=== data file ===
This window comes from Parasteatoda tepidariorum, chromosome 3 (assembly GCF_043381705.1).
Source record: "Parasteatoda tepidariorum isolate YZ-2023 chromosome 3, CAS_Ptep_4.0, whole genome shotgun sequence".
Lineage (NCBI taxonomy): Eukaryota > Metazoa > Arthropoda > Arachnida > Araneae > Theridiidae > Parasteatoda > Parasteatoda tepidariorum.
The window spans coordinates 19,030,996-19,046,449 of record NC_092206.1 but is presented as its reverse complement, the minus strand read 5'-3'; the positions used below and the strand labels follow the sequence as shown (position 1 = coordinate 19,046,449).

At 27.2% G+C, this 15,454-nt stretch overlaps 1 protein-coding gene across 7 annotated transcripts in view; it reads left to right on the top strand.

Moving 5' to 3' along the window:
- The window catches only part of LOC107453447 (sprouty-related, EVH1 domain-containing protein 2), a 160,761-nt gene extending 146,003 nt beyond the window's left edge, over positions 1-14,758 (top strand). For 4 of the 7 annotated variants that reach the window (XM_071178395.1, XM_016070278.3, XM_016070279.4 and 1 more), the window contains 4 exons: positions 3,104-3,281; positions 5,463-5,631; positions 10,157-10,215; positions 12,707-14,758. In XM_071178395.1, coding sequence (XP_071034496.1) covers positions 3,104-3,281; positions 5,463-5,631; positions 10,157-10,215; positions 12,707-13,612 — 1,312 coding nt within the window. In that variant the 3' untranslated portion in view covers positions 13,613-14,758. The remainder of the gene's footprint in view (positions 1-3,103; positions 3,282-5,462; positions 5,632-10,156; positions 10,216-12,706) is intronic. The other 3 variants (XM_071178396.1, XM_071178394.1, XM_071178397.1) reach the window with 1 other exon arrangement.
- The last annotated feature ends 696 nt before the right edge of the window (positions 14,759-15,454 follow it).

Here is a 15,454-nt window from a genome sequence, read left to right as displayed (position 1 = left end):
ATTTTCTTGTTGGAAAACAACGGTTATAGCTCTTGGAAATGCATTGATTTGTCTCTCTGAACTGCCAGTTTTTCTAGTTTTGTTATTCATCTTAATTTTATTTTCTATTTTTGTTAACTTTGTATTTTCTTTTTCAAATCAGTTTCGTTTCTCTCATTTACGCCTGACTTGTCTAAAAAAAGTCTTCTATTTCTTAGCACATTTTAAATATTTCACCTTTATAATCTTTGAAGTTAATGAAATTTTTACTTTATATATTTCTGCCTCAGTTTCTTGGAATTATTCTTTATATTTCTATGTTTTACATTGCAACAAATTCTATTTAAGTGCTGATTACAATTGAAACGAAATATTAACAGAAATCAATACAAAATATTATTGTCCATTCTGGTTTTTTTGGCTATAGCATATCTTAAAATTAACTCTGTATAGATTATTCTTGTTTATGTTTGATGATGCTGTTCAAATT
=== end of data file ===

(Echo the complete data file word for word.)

This window comes from Parasteatoda tepidariorum, chromosome 3 (assembly GCF_043381705.1).
Source record: "Parasteatoda tepidariorum isolate YZ-2023 chromosome 3, CAS_Ptep_4.0, whole genome shotgun sequence".
Lineage (NCBI taxonomy): Eukaryota > Metazoa > Arthropoda > Arachnida > Araneae > Theridiidae > Parasteatoda > Parasteatoda tepidariorum.
The window spans coordinates 19,030,996-19,046,449 of record NC_092206.1 but is presented as its reverse complement, the minus strand read 5'-3'; the positions used below and the strand labels follow the sequence as shown (position 1 = coordinate 19,046,449).

At 27.2% G+C, this 15,454-nt stretch overlaps 1 protein-coding gene across 7 annotated transcripts in view; it reads left to right on the top strand.

Moving 5' to 3' along the window:
- The window catches only part of LOC107453447 (sprouty-related, EVH1 domain-containing protein 2), a 160,761-nt gene extending 146,003 nt beyond the window's left edge, over positions 1-14,758 (top strand). For 4 of the 7 annotated variants that reach the window (XM_071178395.1, XM_016070278.3, XM_016070279.4 and 1 more), the window contains 4 exons: positions 3,104-3,281; positions 5,463-5,631; positions 10,157-10,215; positions 12,707-14,758. In XM_071178395.1, coding sequence (XP_071034496.1) covers positions 3,104-3,281; positions 5,463-5,631; positions 10,157-10,215; positions 12,707-13,612 — 1,312 coding nt within the window. In that variant the 3' untranslated portion in view covers positions 13,613-14,758. The remainder of the gene's footprint in view (positions 1-3,103; positions 3,282-5,462; positions 5,632-10,156; positions 10,216-12,706) is intronic. The other 3 variants (XM_071178396.1, XM_071178394.1, XM_071178397.1) reach the window with 1 other exon arrangement.
- The last annotated feature ends 696 nt before the right edge of the window (positions 14,759-15,454 follow it).

Here is a 15,454-nt window from a genome sequence, read left to right as displayed (position 1 = left end):
ATTTTCTTGTTGGAAAACAACGGTTATAGCTCTTGGAAATGCATTGATTTGTCTCTCTGAACTGCCAGTTTTTCTAGTTTTGTTATTCATCTTAATTTTATTTTCTATTTTTGTTAACTTTGTATTTTCTTTTTCAAATCAGTTTCGTTTCTCTCATTTACGCCTGACTTGTCTAAAAAAAGTCTTCTATTTCTTAGCACATTTTAAATATTTCACCTTTATAATCTTTGAAGTTAATGAAATTTTTACTTTATATATTTCTGCCTCAGTTTCTTGGAATTATTCTTTATATTTCTATGTTTTACATTGCAACAAATTCTATTTAAGTGCTGATTACAATTGAAACGAAATATTAACAGAAATCAATACAAAATATTATTGTCCATTCTGGTTTTTTTGGCTATAGCATATCTTAAAATTAACTCTGTATAGATTATTCTTGTTTATGTTTGATGATGCTGTTCAAATT